Every spirit builds itself a house; and beyond its house, a world; and beyond its world a heaven. Know then, that the world exists for you: build, therefore, your own world. Nature, 1836
Ralph Waldo Emerson (1803-1882)
Perhaps America’s best known thinker, Ralph Waldo Emerson led a renaissance in American ideas in the 19th Century: a search to realize the high potential of the individual person, to understand the proper role of the individual in society, and to discover and celebrate the interrelation and sacredness of all life. He was a pragmatist and an idealist, a lecturer, a prolific writer and a poet.
In July 1835 Ralph Waldo Emerson purchased his Concord home, proclaiming it was “the only good cellar that had been built in Concord.” Along with the house, there was a sizable barn, on two acres of land. In addition to housing various animals, the barn was used for over a year as a schoolroom for Miss Foord’s school. The Emerson children attended the school along with Lizzy and Abby Alcott, Lizzy and Barry Goodwin and Caroline Pratt, all from Concord.
The house Emerson brought his bride Lidian to on September 15, 1835 became that "sylvan" home where they would live together for the next forty-seven years. The Emersons had four children. Their home became not only a place for Emerson's study and writing, but a literary center for the emerging American Transcendentalist movement.
In the early years the Emersons referred to their home as Coolidge Castle, a reference to the Boston Coolidges, who had it built as a summer house. In the family the house became known as Bush, and it remained Emerson's "home front" for the rest of his life.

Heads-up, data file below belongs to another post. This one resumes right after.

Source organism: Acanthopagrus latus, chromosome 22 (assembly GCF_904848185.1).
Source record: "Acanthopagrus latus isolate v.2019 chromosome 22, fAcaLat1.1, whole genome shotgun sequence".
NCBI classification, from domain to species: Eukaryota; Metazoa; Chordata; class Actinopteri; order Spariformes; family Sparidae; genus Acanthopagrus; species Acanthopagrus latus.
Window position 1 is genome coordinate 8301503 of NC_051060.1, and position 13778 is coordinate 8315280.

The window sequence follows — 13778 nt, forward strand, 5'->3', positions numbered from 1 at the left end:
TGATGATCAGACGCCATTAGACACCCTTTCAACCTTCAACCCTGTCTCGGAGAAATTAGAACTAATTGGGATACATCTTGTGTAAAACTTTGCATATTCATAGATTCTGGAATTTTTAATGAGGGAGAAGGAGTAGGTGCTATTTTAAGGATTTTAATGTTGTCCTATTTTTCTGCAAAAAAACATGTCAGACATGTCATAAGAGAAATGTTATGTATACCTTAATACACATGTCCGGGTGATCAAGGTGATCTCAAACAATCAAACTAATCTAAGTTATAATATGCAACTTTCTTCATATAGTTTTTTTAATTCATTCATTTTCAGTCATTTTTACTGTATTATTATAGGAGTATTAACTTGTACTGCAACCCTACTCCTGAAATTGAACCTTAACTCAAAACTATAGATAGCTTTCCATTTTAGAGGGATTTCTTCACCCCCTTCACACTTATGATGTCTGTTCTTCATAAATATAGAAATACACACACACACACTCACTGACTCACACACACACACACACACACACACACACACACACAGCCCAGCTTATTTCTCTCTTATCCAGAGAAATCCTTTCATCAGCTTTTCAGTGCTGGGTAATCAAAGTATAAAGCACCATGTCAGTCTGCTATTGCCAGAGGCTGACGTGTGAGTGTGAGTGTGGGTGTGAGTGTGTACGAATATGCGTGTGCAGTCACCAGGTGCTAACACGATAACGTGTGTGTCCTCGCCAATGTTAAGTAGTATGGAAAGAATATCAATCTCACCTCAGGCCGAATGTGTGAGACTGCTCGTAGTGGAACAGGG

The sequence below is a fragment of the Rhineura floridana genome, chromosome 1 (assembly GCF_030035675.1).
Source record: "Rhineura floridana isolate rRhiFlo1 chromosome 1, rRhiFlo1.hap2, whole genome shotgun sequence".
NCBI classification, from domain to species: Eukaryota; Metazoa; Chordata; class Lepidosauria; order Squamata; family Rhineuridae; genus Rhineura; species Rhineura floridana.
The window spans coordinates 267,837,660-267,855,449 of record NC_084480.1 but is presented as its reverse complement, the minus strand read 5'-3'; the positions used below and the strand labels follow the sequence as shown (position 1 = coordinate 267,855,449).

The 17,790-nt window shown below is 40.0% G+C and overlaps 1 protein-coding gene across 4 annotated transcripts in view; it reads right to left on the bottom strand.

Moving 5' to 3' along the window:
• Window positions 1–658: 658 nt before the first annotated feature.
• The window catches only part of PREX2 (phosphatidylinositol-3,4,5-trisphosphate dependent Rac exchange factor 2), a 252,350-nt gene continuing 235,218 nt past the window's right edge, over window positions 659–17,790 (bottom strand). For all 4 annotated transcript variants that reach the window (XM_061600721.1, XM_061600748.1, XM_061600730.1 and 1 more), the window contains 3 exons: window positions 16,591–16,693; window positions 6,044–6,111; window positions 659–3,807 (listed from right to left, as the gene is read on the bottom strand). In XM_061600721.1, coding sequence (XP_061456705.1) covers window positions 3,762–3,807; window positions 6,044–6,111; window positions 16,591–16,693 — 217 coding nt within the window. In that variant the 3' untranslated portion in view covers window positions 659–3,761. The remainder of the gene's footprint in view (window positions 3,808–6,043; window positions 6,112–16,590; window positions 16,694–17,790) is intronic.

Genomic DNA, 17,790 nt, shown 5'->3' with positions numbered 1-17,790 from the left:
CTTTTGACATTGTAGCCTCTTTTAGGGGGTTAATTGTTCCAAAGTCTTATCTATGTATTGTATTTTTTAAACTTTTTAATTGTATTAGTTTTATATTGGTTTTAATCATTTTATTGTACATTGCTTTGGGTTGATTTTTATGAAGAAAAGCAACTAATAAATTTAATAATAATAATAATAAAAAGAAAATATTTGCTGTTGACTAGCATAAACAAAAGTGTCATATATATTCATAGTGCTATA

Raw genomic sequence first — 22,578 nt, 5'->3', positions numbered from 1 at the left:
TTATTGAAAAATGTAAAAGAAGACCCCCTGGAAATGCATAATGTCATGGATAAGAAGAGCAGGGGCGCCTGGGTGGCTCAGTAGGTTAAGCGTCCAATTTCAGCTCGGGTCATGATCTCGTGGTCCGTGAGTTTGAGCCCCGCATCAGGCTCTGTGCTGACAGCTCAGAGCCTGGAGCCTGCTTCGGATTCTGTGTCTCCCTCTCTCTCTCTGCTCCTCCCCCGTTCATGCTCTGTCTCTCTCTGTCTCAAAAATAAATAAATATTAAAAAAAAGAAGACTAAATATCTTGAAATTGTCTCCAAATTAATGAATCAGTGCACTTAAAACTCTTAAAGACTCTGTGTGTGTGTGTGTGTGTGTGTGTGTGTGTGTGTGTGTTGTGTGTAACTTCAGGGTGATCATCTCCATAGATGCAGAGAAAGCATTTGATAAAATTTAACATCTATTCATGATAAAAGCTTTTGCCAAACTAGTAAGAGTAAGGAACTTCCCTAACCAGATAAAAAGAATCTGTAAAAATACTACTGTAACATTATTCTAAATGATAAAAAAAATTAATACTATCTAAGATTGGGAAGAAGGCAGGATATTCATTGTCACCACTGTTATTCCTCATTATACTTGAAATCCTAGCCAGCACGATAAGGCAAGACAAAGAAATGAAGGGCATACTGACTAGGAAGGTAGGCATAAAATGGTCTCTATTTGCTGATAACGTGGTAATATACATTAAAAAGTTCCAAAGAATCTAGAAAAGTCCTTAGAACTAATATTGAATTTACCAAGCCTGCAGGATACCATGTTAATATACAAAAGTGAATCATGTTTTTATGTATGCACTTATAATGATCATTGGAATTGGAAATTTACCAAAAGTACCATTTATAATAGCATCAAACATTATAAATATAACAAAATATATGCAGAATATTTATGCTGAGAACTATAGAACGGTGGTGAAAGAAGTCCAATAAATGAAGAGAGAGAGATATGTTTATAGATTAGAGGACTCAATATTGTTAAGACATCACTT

When I bought my house, the first thing I did was plant trees.
In November 1836, after the birth of his son Waldo, Emerson planted six hemlocks. In 1837 he planted thirty-one pine and chestnut trees. The chestnuts fronted the house, the last one coming down in a storm in 2012. In 1838 he wrote to Thomas Carlyle, "I set out on the west side of my house forty young pine trees." Soon the two acres grew to nine and in 1847 Emerson had enough land to plant 128 apple, pear and plum trees.
The house contains Emerson’s original furniture and objects, much as he left it. The Ralph Waldo Emerson Memorial Association (RWEMA), formed in 1930 by family members and others associated with Emerson’s library and work, owns the Emerson House and the Emerson family papers, and is responsible for maintaining the house and for promoting interest in Emerson’s literary works. The RWEMA is a private non-profit 501(c)(3) corporation.
After he purchases his house a relieved Emerson writes to his brother William:
Concord 27 July 1835
Has Charles told you that I have dodged the doom of building & have bought the Coolidge house in Concord with the expectation of entering it next September. It is a mean place & cannot be fine until trees & flowers give it a character of its own. But we shall crowd so many books & papers & if possible, wise friends, into it that it shall have as much wit as it can carry.
I gladly pay the rent of my house because I therewith get the horizon and the woods which I pay no rent for. For daybreak and evening and night, I pay no tax. I think it is a glorious bargain which I drive with the town.